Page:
Making change

Problem statement: given an integer amount of money and a list of denominations of coins/bills in the currency, give the shortest list of coins/bills to compose the amount of money.

Example: given U.S. coins (25¢, 10¢, 5¢, 1¢) and the amount 57¢, it should return the list [25¢, 25¢, 5¢, 1¢, 1¢].

There are a number of solutions. The simplest solution is a naïve greedy algorithm that starts with the largest denomination. This works great with cases like U.S. denominations but fails for cases like make_change(14, [10, 7, 1]). The easiest correct solution is a naïve recursive one, which finds all solutions and then returns the shortest one, but it re-calculates solutions to the same problems over and over again, taking much longer than it ought to. Memoizing the recursive solution approaches an optimal solution, but the optimal solution is a dynamic programming solution which implements a breadth-first search of solutions sets, from 1-coin solutions on up, ensuring that the first solution found is the optimal one.

Here is an implementation in Ruby of the dynamic programming solution.


def make_change(total, denominations = [1, 5, 10, 25])
  results = []
  denominations.sort!
  current = [0]
  while subtotal = current.shift do
    denominations.each do |denomination|
      new_subtotal = subtotal + denomination
      next if new_subtotal > total or results[new_subtotal]
      results[new_subtotal] = denomination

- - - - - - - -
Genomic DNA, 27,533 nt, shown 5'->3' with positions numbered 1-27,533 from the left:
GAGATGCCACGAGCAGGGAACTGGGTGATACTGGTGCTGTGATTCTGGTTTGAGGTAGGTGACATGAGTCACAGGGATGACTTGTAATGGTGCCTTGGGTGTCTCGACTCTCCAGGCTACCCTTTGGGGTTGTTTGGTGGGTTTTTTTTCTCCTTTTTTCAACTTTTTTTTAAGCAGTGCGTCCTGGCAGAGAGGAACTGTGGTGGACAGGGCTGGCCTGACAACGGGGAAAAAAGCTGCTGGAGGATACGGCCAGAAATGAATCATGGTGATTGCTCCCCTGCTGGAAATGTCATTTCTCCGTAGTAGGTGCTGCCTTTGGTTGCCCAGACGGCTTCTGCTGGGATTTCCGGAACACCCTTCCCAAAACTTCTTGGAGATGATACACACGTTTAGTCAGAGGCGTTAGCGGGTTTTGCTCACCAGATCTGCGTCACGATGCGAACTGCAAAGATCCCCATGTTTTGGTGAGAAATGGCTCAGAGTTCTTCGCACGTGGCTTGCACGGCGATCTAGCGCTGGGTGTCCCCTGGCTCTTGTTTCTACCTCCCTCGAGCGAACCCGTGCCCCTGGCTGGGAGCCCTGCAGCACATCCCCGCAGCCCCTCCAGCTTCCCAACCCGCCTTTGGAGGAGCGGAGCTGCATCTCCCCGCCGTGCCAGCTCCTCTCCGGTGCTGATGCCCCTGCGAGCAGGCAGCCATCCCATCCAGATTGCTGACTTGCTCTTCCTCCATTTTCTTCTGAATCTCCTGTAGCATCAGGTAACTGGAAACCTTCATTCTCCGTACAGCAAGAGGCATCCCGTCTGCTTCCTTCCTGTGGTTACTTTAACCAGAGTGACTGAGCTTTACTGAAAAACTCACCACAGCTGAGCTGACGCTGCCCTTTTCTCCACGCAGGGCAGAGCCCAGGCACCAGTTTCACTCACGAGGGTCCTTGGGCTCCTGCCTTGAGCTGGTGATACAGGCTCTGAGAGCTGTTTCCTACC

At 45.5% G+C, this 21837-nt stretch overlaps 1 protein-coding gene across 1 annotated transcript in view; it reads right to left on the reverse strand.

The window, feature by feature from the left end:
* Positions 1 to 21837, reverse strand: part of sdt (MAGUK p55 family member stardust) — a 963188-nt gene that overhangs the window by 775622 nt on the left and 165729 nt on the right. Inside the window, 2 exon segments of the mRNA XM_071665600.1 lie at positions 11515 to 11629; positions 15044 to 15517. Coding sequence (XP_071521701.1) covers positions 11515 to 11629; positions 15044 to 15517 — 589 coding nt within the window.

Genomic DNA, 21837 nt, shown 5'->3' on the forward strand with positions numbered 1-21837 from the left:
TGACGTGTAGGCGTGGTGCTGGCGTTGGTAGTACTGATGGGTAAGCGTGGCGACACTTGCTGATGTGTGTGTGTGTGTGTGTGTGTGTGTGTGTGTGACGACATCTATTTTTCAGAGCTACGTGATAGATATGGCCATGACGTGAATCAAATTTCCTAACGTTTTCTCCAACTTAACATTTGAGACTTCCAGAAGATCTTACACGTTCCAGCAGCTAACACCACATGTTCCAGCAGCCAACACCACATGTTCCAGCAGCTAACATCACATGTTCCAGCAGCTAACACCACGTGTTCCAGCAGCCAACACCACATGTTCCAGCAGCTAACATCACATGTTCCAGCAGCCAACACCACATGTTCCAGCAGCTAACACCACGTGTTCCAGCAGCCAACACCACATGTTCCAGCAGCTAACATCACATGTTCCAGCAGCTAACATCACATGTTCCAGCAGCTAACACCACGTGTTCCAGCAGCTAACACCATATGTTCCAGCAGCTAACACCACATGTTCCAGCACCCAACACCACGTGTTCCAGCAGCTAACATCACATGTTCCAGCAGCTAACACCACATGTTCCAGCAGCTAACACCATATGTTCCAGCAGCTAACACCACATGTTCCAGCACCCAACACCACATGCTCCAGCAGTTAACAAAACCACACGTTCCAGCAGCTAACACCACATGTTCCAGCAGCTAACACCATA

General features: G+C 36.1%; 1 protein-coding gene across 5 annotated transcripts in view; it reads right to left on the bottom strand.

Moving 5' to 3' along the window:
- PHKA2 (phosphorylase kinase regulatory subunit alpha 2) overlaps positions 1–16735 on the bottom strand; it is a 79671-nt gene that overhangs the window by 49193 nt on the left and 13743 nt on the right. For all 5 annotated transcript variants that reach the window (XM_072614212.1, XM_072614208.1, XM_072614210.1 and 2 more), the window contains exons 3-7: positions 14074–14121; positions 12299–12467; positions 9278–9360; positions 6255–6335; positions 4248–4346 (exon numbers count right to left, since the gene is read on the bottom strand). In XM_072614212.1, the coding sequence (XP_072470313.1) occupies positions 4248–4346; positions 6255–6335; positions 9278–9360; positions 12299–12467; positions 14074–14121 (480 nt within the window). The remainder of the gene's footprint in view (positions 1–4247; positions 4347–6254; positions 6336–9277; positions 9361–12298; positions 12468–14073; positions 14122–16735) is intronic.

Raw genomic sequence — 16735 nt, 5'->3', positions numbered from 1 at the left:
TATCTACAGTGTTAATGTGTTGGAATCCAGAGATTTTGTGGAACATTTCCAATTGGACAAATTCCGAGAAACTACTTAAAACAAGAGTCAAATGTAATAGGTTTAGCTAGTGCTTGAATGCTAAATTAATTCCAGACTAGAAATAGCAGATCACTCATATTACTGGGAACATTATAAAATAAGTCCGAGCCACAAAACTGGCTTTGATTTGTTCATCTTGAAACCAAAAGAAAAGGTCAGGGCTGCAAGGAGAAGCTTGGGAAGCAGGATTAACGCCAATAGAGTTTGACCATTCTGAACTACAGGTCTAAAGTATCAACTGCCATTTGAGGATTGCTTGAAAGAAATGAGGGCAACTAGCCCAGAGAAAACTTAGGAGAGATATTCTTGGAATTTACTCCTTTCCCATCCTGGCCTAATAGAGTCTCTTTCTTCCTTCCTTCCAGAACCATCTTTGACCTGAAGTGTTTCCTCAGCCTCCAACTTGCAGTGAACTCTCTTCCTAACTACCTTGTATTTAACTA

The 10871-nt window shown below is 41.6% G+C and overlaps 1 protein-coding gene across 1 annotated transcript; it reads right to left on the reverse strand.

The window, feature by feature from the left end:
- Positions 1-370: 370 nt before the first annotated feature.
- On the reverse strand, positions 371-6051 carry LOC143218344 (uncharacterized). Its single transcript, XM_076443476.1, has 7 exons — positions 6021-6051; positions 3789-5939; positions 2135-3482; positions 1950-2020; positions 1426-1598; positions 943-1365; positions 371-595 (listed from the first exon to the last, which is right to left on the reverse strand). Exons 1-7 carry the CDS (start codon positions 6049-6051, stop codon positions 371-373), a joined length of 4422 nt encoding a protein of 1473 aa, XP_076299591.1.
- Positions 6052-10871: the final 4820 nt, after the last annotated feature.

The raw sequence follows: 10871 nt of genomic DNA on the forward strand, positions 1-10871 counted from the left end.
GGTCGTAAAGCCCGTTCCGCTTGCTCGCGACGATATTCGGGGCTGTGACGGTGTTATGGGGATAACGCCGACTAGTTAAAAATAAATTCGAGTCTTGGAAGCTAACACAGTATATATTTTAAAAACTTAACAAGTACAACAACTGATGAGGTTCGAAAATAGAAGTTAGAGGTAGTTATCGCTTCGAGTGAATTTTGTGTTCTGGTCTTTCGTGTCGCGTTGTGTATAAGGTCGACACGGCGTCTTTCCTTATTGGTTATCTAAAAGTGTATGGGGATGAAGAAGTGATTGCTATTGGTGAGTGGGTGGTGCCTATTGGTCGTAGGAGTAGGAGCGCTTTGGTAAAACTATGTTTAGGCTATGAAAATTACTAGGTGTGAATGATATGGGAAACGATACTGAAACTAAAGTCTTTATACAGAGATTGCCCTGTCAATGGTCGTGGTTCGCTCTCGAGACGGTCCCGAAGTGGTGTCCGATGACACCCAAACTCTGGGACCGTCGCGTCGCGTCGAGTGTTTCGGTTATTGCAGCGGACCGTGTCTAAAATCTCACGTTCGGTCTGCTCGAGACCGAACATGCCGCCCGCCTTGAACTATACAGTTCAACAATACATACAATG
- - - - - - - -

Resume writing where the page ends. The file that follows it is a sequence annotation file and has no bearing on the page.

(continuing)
if new_subtotal == total
        solution = []
        while new_subtotal > 0 do
          coin = results[new_subtotal]
          solution << coin
          new_subtotal -= coin
        end
        return solution
      else
        current.push new_subtotal
      end
    end
  end
end

Here are some RSpec tests to verify the solution:


describe "#make_change" do
  it "returns nil when there is no solution" do
    make_change(-1).should be_nil
    make_change(1, []).should be_nil
    make_change(1.5, [2, 1]).should be_nil
    make_change(1, [2]).should be_nil
    make_change(7, [5, 3]).should be_nil
    make_change(1023, (1..10).map{ |n| 2**n }).should be_nil
  end

  it "creates change correctly for U.S. denominations by default" do
    make_change(57).should == [25, 25, 5, 1, 1]
  end

  it "creates change correctly for old English denominations" do
    make_change(48, [240, 60, 30, 24, 12, 6, 3, 1]).should == [24, 24]
  end
   
  it "should work with Swiss paper money" do
    money = [1000,500,200,100,50,20,10,5,2,1]
    make_change(1789, money).should == [1000,500,200,50,20,10,5,2,2]
  end

  it "should complete in a reasonable amount of time" do
    make_change(1000001, [1000000, 1]).should == [1000000, 1]
    make_change(10000001, [10000000, 1]).should == [10000000, 1]
    make_change(100000001, [100000000, 1]).should == [100000000, 1]
    make_change(1000001, [1000000, 2, 1]).should == [1000000, 1]
  end

  it "should solve some other complex scenarios" do
    make_change(14, [10, 7, 1]).should == [7, 7]
    make_change(14, [10, 7, 2]).should == [7, 7]
    make_change(24, [10, 8, 2]).should == [8, 8, 8]
    make_change(11, [10, 9, 2]).should == [9, 2]
    make_change(19, [5, 2, 1]).should == [5, 5, 5, 2, 2]
    make_change(39, [5, 2, 1]).should == [5, 5, 5, 5, 5, 5, 5, 2, 2]
    money = [97, 89, 83, 79, 73, 71, 67, 61, 59, 53, 47, 43, 41, 37, 31, 29, 23, 19, 17, 13, 11, 7, 5, 3]
    make_change(101, money).should have(3).things
    make_change(4563, money).should have(49).things
  end
end

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